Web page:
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Now Its Currency Trading -- $10 Trillion A Day Expected

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http://www.bloomberg.com/news/2010-10-27/global-currency-trading-will-grow-to-10-trillion-a-day-by-2020-ubs-says.html

Global Currency Trading Will Grow to $10 Trillion a Day by 2020, UBS Says
By Anchalee Worrachate - Oct 27, 2010 1:00 AM GMT+0100 Tweet (6)LinkedIn Share
Foreign-exchange trading will more than double to $10 trillion a day on average a decade from now, driven by portfolio diversification from central banks, pension funds, hedge funds and insurance companies, according to UBS AG.

So how is this going to be good for a stable world economy? No wonder fundamentals no longer matter--its now advanced computer momentum trading with hundreds of billions being won and lost on every pip. A few powerful banksters can harness all that money and skim who knows how much off the top of every trade and if you are talking, lets say 5TR a day currently, how much is going to be made out of thin air? This kind of dealing will make all other forms of trading redundant. Gold will be something for a few ecentric bugs in a corner somewhere as will stocks and bonds.

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More volatility just what the system needs.

What's the return on currency trading on these volumes, trade $10tr and make $10m a day? Running the risk of losing hundred million if it goes wrong?

Edited by interestrateripoff

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http://www.bloomberg.com/news/2010-10-27/global-currency-trading-will-grow-to-10-trillion-a-day-by-2020-ubs-says.html

Global Currency Trading Will Grow to $10 Trillion a Day by 2020, UBS Says
By Anchalee Worrachate - Oct 27, 2010 1:00 AM GMT+0100 Tweet (6)LinkedIn Share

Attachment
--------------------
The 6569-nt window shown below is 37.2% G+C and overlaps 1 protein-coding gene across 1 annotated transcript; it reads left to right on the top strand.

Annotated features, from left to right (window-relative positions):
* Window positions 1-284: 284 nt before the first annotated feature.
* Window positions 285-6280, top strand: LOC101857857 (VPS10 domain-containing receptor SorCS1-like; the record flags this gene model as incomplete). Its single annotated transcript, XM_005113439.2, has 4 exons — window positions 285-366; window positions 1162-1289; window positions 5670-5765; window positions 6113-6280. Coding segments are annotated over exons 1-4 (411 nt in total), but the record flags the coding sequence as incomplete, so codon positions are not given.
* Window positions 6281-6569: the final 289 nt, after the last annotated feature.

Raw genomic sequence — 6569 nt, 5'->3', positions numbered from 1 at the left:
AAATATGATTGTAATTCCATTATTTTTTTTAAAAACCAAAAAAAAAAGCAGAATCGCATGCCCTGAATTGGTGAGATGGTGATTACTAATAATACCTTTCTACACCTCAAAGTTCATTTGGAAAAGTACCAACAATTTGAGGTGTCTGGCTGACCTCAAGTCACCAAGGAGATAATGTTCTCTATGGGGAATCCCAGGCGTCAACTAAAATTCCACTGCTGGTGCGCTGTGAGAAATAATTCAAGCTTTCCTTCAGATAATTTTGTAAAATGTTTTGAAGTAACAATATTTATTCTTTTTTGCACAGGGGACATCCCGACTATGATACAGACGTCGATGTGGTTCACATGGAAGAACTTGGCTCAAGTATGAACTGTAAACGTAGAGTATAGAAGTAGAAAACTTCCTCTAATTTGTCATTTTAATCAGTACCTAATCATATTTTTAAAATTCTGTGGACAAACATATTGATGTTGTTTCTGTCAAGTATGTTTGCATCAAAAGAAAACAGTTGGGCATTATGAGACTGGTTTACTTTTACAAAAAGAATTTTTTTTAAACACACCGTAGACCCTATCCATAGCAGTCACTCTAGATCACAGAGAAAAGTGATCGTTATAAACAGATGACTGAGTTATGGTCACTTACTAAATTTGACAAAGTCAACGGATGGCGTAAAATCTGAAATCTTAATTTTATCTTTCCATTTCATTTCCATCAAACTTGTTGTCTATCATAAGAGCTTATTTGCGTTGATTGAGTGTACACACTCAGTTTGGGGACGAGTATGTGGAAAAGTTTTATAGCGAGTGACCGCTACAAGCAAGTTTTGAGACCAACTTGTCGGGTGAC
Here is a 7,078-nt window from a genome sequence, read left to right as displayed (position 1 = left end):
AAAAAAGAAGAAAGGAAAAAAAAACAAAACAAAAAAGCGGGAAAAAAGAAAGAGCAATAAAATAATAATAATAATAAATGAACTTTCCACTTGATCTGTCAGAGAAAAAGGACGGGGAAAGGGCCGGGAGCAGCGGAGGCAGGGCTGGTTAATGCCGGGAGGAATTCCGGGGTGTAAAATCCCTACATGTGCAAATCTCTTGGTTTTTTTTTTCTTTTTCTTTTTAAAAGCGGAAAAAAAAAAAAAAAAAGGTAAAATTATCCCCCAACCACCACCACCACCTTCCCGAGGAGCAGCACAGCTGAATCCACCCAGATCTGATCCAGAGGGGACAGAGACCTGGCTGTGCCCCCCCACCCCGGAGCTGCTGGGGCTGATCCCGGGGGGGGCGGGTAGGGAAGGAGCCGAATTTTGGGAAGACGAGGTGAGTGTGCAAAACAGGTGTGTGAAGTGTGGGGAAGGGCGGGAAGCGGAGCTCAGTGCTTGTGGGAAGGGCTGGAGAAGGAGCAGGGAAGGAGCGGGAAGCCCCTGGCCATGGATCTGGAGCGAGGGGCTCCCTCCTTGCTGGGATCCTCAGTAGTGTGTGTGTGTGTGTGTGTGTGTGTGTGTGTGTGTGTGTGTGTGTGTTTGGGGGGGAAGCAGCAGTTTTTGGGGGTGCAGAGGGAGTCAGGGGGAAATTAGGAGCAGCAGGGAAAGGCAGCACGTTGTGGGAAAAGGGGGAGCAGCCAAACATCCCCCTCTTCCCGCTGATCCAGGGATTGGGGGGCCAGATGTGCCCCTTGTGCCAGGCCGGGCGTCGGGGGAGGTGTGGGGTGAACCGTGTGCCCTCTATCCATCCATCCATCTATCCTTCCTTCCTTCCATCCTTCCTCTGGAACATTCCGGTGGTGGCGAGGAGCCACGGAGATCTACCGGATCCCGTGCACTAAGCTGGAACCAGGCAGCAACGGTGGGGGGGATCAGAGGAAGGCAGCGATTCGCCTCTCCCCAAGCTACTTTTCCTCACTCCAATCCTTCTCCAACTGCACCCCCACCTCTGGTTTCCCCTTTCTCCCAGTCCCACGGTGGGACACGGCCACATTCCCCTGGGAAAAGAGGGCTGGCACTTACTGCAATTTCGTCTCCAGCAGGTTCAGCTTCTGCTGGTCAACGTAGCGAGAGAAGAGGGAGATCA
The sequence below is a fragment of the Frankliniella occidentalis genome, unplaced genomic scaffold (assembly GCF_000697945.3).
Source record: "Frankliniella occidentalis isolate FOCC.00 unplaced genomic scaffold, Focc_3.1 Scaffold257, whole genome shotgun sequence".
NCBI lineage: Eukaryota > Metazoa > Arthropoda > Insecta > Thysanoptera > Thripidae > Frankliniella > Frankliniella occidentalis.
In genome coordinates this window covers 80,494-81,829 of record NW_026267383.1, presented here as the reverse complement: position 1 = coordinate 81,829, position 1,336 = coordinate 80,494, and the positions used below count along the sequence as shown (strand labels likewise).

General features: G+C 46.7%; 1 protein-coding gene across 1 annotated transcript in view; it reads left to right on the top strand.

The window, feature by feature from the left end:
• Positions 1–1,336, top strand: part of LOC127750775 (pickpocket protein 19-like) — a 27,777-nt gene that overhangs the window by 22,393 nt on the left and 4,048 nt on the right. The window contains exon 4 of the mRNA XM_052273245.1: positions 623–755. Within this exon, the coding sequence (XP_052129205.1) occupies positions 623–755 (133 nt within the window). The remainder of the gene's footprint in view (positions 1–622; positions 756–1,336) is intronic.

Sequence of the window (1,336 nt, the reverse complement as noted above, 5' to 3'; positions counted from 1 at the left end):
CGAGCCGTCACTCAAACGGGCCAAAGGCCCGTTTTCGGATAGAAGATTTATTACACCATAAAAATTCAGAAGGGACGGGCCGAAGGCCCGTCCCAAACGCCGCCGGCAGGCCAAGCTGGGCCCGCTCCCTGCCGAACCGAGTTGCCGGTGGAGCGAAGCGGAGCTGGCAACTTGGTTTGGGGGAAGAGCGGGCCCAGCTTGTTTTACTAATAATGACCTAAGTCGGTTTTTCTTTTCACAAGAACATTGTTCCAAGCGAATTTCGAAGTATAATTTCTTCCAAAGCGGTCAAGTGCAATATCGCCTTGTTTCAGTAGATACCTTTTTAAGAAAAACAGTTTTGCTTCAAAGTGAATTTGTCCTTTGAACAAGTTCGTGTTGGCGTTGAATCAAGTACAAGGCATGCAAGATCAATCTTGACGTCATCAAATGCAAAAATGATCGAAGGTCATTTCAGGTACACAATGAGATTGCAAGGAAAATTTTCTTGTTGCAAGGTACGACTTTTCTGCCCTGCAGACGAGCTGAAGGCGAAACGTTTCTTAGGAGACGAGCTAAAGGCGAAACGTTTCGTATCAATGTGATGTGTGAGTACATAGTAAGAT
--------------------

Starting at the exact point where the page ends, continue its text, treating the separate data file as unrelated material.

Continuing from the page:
Foreign-exchange trading will more than double to $10 trillion a day on average a decade from now, driven by portfolio diversification from central banks, pension funds, hedge funds and insurance companies, according to UBS AG.

So how is this going to be good for a stable world economy? No wonder fundamentals no longer matter--its now advanced computer momentum trading with hundreds of billions being won and lost on every pip. A few powerful banksters can harness all that money and skim who knows how much off the top of every trade and if you are talking, lets say 5TR a day currently, how much is going to be made out of thin air? This kind of dealing will make all other forms of trading redundant. Gold will be something for a few ecentric bugs in a corner somewhere as will stocks and bonds.

Tobin tax of 0.02 percent per transaction raises £1 each for everyone on the planet B)

Seriously I see no reason this kind of thing can be legal. Where is the profit coming from and who does this type of thing actually benefit?

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Tobin tax of 0.02 percent per transaction raises £1 each for everyone on the planet B)

Seriously I see no reason this kind of thing can be legal. Where is the profit coming from and who does this type of thing actually benefit?

Banksters!

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The £ is currently involved in 12% of the forex trading.

Assuming the market grew to £10t a day and all other things remained equal we'd see £1.2t a day traded.

With a tax of 0.002% on each transaction we'd see an income of 240m a day for the UK.

Even if it meant volumes dropped 10x we'd still see 24m day of income from a minute taxation on speculative trading of our currency.

Question must be - why does this not happen?

Edited for bad maths!

Edited by Timak

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10 trillion per day

So in the course of a regular 5 day trading week more than the entire yearly GDP of the world is traded on these fiat currency markets.

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10 trillion per day

So in the course of a regular 5 day trading week more than the entire yearly GDP of the world is traded on these fiat currency markets.

Yep. Which shows that it has absolutely nothing to do with anything other than gambling and is thus just friction on the real economy. The increased volatility engendered by all this trading must raise costs for those who actually want to move money from one country to another, as the spreads are partially determined by volatility.

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The £ is currently involved in 12% of the forex trading.

Assuming the market grew to £10t a day and all other things remained equal we'd see £1.2t a day traded.